Monday, May 30, 2016

Proper 5 C - 2 Samuel 11:26 - 12:15

“Each one is tempted when, by one’s own evil desire, one is dragged away and enticed. Then, after desire has conceived, it gives birth to sin; and sin, when it is full-grown, gives birth to death.” (James 1:14-15) David is not bewitched by Bathsheba’s beauty as much as he is consumed by his own evil desire and when his desire gives birth to sin he multiples it by killing Uriah. The story that leads up to Nathan’s “you are the man” details David’s desperation to hide the consequence of his adultery. If Uriah had been more like David and slept with Bathsheba the plan would have succeeded. Of course sooner or later someone would have noticed that Uriah’s boy looked a lot like the King. When the righteous will not cooperate with the schemes of the wicked the only solution is to kill the righteous one. Nathan sent by the Lord is given the unenviable task of speaking truth to power which is why he comes through the back door and tells a story of injustice before identifying David as the villain. That David can become so incensed at Nathan’s story of a rich man taking a poor man’s only lamb and not connect the dots speaks of sin’s power of self-deception. David, a man after God’s own heart, has broken God’s heart and in continuing to live as if nothing happened David is as dead as Uriah. The power to deceive self is why the accusation “you are the man” is a judgment that is actually good news for David, for though he suffers the penalty of sin he is restored to life. It is the same for us when Nathans sent by the Lord tell the truth about our infidelity, as all sin is unfaithfulness towards God. In the naming of our sin the Word that forgives is found for the One who was more righteous than Uriah, whose heart melted like wax within him as he hung upon the cross, recreates in us a clean heart and renews within us a right spirit. (Psalm 51)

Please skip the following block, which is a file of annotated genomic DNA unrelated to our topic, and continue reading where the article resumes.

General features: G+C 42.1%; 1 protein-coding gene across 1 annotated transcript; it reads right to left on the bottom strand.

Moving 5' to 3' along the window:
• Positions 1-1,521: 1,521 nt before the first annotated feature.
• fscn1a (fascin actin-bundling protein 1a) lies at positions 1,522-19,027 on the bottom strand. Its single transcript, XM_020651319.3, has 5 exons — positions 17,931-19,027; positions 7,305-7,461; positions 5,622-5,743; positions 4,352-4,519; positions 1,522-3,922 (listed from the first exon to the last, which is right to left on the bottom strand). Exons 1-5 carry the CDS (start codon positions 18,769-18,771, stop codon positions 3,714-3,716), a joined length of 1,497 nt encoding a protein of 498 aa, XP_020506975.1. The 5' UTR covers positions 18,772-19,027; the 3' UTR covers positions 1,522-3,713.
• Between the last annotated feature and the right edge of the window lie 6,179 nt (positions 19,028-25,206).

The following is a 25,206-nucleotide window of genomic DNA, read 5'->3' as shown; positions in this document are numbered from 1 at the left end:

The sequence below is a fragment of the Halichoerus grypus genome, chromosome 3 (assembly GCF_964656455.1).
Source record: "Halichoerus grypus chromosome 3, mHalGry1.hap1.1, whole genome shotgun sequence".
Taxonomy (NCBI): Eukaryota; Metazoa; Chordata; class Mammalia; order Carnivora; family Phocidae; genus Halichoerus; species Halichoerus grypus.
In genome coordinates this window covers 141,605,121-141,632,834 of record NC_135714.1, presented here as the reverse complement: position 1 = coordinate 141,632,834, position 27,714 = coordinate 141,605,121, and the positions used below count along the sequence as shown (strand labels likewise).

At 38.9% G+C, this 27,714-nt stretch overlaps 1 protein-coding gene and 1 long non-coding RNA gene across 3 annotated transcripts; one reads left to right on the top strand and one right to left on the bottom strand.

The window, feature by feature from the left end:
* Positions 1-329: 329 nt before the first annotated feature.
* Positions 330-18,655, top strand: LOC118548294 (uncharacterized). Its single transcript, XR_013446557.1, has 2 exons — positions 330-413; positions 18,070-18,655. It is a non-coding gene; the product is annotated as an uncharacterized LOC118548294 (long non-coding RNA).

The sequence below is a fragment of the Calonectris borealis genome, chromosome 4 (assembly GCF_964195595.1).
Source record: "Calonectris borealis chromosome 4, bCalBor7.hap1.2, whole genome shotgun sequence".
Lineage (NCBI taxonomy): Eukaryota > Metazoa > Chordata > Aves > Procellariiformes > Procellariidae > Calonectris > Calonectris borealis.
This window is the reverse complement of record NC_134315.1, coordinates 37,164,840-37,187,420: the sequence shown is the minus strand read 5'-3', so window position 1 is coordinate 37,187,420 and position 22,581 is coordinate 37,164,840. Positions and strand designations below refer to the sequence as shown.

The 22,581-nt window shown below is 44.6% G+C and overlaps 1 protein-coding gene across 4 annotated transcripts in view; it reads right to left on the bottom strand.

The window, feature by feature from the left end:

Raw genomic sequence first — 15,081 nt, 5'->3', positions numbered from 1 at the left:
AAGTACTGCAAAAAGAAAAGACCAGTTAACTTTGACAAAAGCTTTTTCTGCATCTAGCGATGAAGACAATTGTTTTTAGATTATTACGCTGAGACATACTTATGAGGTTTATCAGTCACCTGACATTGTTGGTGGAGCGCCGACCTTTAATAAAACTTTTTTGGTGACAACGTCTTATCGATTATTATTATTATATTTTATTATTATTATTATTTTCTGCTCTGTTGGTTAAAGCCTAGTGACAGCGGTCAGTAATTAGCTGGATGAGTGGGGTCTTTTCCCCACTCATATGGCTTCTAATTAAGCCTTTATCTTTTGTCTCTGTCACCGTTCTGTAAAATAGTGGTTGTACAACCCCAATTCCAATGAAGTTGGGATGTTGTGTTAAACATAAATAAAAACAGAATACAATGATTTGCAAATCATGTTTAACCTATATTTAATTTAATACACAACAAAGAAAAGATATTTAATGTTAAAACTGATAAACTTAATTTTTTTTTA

Thursday, May 26, 2016

Proper 4 C - Luke 7:1-12